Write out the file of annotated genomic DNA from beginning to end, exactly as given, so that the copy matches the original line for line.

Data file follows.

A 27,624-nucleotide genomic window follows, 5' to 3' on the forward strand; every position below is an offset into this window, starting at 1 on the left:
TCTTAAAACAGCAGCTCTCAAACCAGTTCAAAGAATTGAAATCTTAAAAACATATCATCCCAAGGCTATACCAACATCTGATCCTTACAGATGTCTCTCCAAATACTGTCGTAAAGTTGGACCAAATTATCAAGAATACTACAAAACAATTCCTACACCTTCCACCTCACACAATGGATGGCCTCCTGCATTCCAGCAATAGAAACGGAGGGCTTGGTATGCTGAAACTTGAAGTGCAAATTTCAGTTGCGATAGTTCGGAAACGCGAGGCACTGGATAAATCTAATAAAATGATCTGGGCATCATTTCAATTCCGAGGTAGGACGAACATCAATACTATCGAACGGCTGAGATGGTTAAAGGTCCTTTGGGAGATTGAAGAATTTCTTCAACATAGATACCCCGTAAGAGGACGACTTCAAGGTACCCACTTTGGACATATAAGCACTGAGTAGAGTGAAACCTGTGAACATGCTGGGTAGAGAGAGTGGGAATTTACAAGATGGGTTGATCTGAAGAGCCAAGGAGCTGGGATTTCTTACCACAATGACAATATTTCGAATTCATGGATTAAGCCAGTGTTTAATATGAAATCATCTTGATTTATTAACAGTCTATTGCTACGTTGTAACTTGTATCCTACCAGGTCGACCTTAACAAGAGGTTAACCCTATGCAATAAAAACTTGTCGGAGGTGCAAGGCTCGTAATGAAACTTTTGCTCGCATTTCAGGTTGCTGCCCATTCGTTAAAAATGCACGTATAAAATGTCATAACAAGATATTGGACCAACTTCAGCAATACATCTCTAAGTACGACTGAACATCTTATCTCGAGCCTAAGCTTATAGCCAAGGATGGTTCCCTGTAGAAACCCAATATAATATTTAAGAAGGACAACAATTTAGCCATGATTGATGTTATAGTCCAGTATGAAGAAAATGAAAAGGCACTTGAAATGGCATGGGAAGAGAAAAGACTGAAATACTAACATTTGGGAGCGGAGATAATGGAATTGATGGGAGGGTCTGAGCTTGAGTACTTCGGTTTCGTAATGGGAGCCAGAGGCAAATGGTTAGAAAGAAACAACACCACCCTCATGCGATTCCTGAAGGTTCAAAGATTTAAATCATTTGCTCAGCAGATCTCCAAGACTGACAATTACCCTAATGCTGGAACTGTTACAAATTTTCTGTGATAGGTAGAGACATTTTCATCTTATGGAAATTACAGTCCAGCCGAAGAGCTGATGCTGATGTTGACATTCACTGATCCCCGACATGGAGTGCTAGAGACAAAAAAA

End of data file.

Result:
A 27,624-nucleotide genomic window follows, 5' to 3' on the forward strand; every position below is an offset into this window, starting at 1 on the left:
TCTTAAAACAGCAGCTCTCAAACCAGTTCAAAGAATTGAAATCTTAAAAACATATCATCCCAAGGCTATACCAACATCTGATCCTTACAGATGTCTCTCCAAATACTGTCGTAAAGTTGGACCAAATTATCAAGAATACTACAAAACAATTCCTACACCTTCCACCTCACACAATGGATGGCCTCCTGCATTCCAGCAATAGAAACGGAGGGCTTGGTATGCTGAAACTTGAAGTGCAAATTTCAGTTGCGATAGTTCGGAAACGCGAGGCACTGGATAAATCTAATAAAATGATCTGGGCATCATTTCAATTCCGAGGTAGGACGAACATCAATACTATCGAACGGCTGAGATGGTTAAAGGTCCTTTGGGAGATTGAAGAATTTCTTCAACATAGATACCCCGTAAGAGGACGACTTCAAGGTACCCACTTTGGACATATAAGCACTGAGTAGAGTGAAACCTGTGAACATGCTGGGTAGAGAGAGTGGGAATTTACAAGATGGGTTGATCTGAAGAGCCAAGGAGCTGGGATTTCTTACCACAATGACAATATTTCGAATTCATGGATTAAGCCAGTGTTTAATATGAAATCATCTTGATTTATTAACAGTCTATTGCTACGTTGTAACTTGTATCCTACCAGGTCGACCTTAACAAGAGGTTAACCCTATGCAATAAAAACTTGTCGGAGGTGCAAGGCTCGTAATGAAACTTTTGCTCGCATTTCAGGTTGCTGCCCATTCGTTAAAAATGCACGTATAAAATGTCATAACAAGATATTGGACCAACTTCAGCAATACATCTCTAAGTACGACTGAACATCTTATCTCGAGCCTAAGCTTATAGCCAAGGATGGTTCCCTGTAGAAACCCAATATAATATTTAAGAAGGACAACAATTTAGCCATGATTGATGTTATAGTCCAGTATGAAGAAAATGAAAAGGCACTTGAAATGGCATGGGAAGAGAAAAGACTGAAATACTAACATTTGGGAGCGGAGATAATGGAATTGATGGGAGGGTCTGAGCTTGAGTACTTCGGTTTCGTAATGGGAGCCAGAGGCAAATGGTTAGAAAGAAACAACACCACCCTCATGCGATTCCTGAAGGTTCAAAGATTTAAATCATTTGCTCAGCAGATCTCCAAGACTGACAATTACCCTAATGCTGGAACTGTTACAAATTTTCTGTGATAGGTAGAGACATTTTCATCTTATGGAAATTACAGTCCAGCCGAAGAGCTGATGCTGATGTTGACATTCACTGATCCCCGACATGGAGTGCTAGAGACAAAAAAA